Turkey Day Triumph or Wagging the Bird?
Bush's Bump in the Polls from Baghdad Trip Can't Veil Rising
US Casualties, Shot-Up Iraqi Civilians, and a Muddled Occupation
by Bill Berkowitz

December 13, 2003

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Ever on the alert for photo-ops and re-election footage, Team Bush put the president on Air Force One and snuck him into Iraq to visit the troops at their base at the Baghdad International Airport on Thanksgiving Day. Displaying good humor, the president, like some modern-day Wizard of Oz, emerged from behind camouflage netting dressed in an Army workout jacket. He served up a few meals, ladled out some war-against-terrorism-rhetoric as thick as gravy, and took off for home.

Bush's whirlwind political stunt played very well with the hungry holiday media and gave him a much-needed bump in the polls. The "dramatic corkscrew landing by a blacked-out Air Force One as protection against any antiaircraft missiles fired by guerrillas -- produced a bonanza of holiday images setting him amidst the conflict's most positive element: the nation's workaday soldiers," wrote the Washington Post's Mike Allen, who was on board Bush's plane.

Alternet's David Livingstone claimed, "It was a propaganda coup of the first order, replete with adoring camera angles and wildly cheering multitudes, all conducted under a shroud of Stalinist press secrecy. Indeed, the administration and its media admirers seem to regard its very deceit of the public and the press a point of pride."

Bush's Turkey Day trip also momentarily silenced the corps of critical Democratic presidential hopefuls. "They know how to punch the right buttons and paint the right picture at the right moment," said Donna Brazile, Al Gore's campaign manager in 2000. "This reinforces the images of Bush as a strong, decisive leader, and Democrats are right to give him a pass, temporarily. But now that he has made a visual connection with the [Iraqi] landscape, it's like Lyndon Johnson's visit to Vietnam. Now when there's a story about another casualty, people in the back of their mind will say 'Bush' instead of 'America.'"

Not many Iraqis appeared impressed by the president's visit. Reports soliciting the reaction of ordinary Iraqis found many of them wondering why the president didn't visit some of his highly-trumpeted "good news" sites while he was in town. Time magazine reported that to the man on the street -- even those who supported the removal of Saddam Hussein -- "Bush's Thanksgiving visit meant little." They are more concerned with "the killing of innocents, the 'disappearance' of countrymen detained by U.S. forces, and the destruction of buildings, including family homes."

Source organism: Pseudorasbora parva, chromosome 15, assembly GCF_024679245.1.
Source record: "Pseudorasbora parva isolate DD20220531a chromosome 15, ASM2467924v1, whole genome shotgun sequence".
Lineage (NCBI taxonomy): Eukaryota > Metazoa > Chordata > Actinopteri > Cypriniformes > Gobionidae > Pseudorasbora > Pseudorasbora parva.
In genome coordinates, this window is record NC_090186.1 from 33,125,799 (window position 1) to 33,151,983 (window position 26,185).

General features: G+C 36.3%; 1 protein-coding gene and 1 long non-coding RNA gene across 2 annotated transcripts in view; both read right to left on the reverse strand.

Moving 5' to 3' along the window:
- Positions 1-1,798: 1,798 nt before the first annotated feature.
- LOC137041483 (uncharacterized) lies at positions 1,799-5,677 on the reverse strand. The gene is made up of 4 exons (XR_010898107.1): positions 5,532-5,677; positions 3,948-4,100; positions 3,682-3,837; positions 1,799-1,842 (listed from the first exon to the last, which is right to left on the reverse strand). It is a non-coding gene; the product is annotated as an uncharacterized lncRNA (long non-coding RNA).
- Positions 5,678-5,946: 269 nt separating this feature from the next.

And, as one person put it at an American Online Message Board, "What a shame the world's most powerful nation's president has to sneak in and out of a country that is occupied with U.S. troops."

According to the Associated Press, "The world did not learn that Bush had spent 2 1/2 hours [in Iraq]... until his jumbo jet was again in the air, flying back to the United States, where he arrived early Friday, making it back to his ranch in Texas shortly before daybreak."

Bush's trip to Baghdad brought back memories of his now infamous May 1st "Top Gun" landing on the USS Abraham Lincoln. The aftermath of that event has been brutal for the Bushistas as the rising number of US dead and wounded turned "Mission Accomplished" into "Mission Deficient."

Within hours after the president had departed Baghdad for Texas, the AP reported that two more US soldiers had died in Iraq. On Saturday, the press reported that seven Spanish intelligence agents and two Japanese diplomats died in separate attacks near Baghdad. By the final day of the holiday weekend, two more US soldiers were killed in an ambush in western Iraq.

According to Pentagon figures -- cited by the Orlando Sentinel's Roger Roy -- "Nearly 10,000 U.S. troops have been killed, wounded, injured or become ill enough to require evacuation from Iraq since the war began, the equivalent of almost one Army division."

Now that the president is back home, he has to deal with the grim reality of Iraq: Fallout from November being the deadliest month for US troops since the invasion began on March 20; the possibility of needing additional US troops; the more than 150 guerrilla attacks on Iraqi civilian and police targets that killed dozens during the Muslim holy month of Ramadan; Shia cleric Grand Ayatollah Ali al-Sistani's displeasure over the new transition plan Paul Bremer brought from Washington a few weeks ago, and the Ayatollah's preference for direct elections; recent reports claiming that US-trained Iraqi police forces may be assisting the resistance; and the civilian casualties rung up during the did-it-really-happen-the-way-US-officials-described-it "Battle of Samarra."